CMM Special Series: What Do Student Journalists Want to Learn More About Journalism? (Part 5)

During his recent efforts to help plan programming for the fall 2015 ACP/CMA National College Media Convention — the world’s largest annual gathering of student journalists and their advisers and profs — David Simpson wanted to hear more from the students themselves. Specifically, he was curious: In these changing times, what do potential student attendees want to get most from a journalism conference experience? So Simpson, a revered veteran journalist and director of student media at Georgia Southern University, reached out to me with his student-first query. I in turn reached out to the summer 2015 CMM Editorial Fellows — an elite crew of current and recent student journalists.

For this CMM special series, 14 Fellows offer their perspectives, ideas and advice centered on a single question: What topic, tech tool, news beat, skill-set or current event would you love to learn more about, lead a session on or help debate during a journalism convention? Their answers run the gamut — touching on everything from science journalism and Snapchat to sexual assault coverage and workflow management.


What Do Student Journalists Want to Learn More About Journalism?
Part 5: ‘So You Want to Make a Tabloid Newspaper?’

By Claire Dodson, University of Tennessee

Summer 2015 CMM Editorial Fellow

The title for my proposed convention session: “So You Want to Make a Tabloid Newspaper?”

Here’s my pitch: Maybe you want to freshen up an historic campus newspaper. Maybe you hope the magazine-lite format will better attract your student readership. Maybe you see how unwieldy it is for students to sneakily read your large broadsheet paper in class. Whatever the reason, you’ve ditched your classic New York Times-style newspaper and all of its old-media charm and replaced it with, uh, a horizontal version. And whether you realized it or not, everything has changed.

When The Daily Beacon switched formats in January, we did it for all of the above reasons. More than anything, we just wanted the paper to be more attractive to the University of Tennessee community — and it seems to have worked.

But not before we changed almost everything about how we worked as a staff and what we put in our paper. College newspapers around the country are looking for ways to raise advertising revenue, cut costs and increase readership. They are taking drastic measures like cutting days of print, going online-only and making tabloid print products.


The first tabloid issue of The Daily Beacon, published in January.

The beauty — and greatest challenge — of tabloid lies in the collaboration of design and content. Suddenly, the front pages aren’t stuffed with campus news items. Instead, they are comprised of a single, powerful picture and some teasers. The 500-word event write-up is dead. Everything has to be more dramatic. The average story becomes punchy and concise, around 200 to 300 words full of only the most relevant and interesting info — what students most want and need to know. The in-depth investigative and feature stories, by comparison, get longer — easily passing 1,000 words with photos, graphs and pull-out boxes. And your design, photo and editorial teams must actually plan ahead, a trying task, especially for a daily newspaper.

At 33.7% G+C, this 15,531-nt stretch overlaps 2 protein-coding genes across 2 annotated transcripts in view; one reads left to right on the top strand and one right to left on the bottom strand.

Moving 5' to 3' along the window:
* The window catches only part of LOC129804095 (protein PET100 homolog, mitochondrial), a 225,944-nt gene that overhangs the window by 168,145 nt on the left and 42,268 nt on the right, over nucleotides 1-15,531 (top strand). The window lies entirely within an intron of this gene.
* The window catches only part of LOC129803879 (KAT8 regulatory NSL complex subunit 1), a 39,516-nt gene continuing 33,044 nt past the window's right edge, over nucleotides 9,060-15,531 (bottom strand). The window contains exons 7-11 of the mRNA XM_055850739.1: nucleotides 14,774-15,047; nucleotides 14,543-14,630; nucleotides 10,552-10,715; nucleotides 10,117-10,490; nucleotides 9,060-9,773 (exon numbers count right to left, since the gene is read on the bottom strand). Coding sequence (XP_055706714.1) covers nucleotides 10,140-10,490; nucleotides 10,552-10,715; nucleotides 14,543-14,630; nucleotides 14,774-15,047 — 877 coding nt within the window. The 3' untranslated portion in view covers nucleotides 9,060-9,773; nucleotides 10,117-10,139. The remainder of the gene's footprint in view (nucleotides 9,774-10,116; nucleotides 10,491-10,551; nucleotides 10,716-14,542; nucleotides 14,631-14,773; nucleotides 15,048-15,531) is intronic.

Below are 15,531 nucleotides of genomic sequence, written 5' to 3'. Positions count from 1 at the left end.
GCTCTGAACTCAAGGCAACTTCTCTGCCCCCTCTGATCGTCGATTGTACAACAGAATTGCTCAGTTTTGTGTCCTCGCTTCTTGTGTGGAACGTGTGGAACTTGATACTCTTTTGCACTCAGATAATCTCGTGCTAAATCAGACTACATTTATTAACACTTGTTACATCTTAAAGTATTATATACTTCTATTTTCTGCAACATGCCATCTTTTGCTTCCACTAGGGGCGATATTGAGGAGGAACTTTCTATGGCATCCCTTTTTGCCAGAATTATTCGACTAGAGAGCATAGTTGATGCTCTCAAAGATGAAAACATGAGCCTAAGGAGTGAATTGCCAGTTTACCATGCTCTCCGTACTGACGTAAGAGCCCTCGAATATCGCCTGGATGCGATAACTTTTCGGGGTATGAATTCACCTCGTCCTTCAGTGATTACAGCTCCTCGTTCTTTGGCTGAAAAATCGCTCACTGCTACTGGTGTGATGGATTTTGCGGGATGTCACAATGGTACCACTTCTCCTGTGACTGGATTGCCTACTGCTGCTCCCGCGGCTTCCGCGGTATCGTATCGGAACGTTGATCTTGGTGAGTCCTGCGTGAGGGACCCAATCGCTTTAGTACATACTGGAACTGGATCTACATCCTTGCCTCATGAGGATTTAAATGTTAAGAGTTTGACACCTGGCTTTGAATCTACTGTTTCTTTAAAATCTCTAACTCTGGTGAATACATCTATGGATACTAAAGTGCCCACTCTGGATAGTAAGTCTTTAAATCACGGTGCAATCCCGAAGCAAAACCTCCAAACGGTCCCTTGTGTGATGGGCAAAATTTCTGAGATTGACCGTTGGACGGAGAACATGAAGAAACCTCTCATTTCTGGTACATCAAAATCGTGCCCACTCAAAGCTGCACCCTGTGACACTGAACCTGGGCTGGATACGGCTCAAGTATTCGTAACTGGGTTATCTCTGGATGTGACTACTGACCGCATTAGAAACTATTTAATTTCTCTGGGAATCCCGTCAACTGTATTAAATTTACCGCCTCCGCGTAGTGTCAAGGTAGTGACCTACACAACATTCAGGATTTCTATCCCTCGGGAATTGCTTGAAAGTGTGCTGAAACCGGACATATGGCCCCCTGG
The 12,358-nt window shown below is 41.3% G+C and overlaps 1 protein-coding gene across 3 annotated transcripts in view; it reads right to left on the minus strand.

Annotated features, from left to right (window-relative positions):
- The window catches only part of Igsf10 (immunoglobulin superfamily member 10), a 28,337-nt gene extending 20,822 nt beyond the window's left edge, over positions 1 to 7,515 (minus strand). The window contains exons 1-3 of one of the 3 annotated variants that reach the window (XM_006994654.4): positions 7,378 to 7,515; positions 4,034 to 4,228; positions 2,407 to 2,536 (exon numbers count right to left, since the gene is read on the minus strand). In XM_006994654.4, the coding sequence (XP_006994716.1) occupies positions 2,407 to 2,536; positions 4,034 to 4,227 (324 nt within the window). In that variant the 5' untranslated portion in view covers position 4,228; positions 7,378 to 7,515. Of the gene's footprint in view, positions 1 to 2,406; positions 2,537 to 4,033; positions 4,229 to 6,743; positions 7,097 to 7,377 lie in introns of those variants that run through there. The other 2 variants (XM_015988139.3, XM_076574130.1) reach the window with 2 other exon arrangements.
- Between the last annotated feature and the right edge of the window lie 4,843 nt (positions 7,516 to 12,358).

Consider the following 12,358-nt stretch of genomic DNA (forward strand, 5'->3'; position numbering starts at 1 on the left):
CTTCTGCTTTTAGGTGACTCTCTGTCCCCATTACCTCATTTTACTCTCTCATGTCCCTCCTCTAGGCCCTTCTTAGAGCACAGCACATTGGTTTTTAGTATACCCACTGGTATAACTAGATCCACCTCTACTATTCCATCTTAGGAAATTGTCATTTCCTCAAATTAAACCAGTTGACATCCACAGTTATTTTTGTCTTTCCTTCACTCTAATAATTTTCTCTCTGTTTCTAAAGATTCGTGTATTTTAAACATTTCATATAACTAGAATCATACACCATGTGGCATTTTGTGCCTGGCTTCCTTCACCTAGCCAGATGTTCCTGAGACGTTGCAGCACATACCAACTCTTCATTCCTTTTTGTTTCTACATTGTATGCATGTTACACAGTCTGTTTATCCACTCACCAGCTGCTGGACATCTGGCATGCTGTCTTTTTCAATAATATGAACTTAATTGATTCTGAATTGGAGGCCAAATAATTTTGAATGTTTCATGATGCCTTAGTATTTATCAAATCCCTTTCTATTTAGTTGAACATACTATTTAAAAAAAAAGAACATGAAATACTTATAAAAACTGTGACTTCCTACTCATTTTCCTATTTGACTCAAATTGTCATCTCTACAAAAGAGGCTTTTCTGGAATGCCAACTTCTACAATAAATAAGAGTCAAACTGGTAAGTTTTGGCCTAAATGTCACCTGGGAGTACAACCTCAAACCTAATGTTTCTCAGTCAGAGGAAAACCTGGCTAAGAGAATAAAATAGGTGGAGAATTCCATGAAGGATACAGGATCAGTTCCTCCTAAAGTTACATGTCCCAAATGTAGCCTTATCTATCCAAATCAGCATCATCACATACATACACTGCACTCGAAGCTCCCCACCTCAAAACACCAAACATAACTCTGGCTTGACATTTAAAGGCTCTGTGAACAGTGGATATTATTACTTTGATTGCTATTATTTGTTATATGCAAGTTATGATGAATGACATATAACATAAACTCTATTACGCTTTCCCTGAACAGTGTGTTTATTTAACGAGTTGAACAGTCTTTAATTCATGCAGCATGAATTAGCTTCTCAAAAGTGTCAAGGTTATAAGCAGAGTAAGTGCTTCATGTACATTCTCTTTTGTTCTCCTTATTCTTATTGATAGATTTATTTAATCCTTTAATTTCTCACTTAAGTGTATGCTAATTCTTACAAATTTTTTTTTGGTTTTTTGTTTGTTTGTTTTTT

The potential for tab is limitless and stunning. So are the hardships. In respect to the latter, we definitely had some days last semester when we had to cobble together a front page and run stories that could have used a few more rounds of editing. A journalism workshop on this difficult transition could include a conversion project. For example, take all the content from the first two pages of a broadsheet paper and turn them into a four-page tabloid – including allotment for the new placement of ads (because, yeah, that changes too).

It’s part team-building and part feasibility analysis: Do your staffers have the numbers and time in design and photo for them to play the major role required at a tabloid newspaper? Is your entire staff willing to try, fail and try and fail several more times throughout the conversion process? Is your adviser ready to challenge and encourage the staff even when tab seems like the worst idea you could have had?

Find out at the stellar session, “So You Want to Make a Tabloid Newspaper?”

Claire Dodson is a recent graduate of the University of Tennessee, where she worked as editor-in-chief of The Daily Beacon. She is segueing into a full-time editorial assistant position with the magazine Fast Company in New York City. She is also a summer 2015 CMM Editorial Fellow.

Check out other parts of this CMM special series

Part 1: ‘The Interesting Important & the Important Interesting’ by Danielle Klein, University of Toronto

Part 2: ‘Best Practices, Pros, Cons & Even Some Mistakes’ by Emma Discher, Tulane University

Part 3: ‘Fresh Ideas & Fresh Blood’ by Sami Edge, University of Oregon

Part 4: ‘The Way We Edit & Upload Stories’ by Ali Swenson

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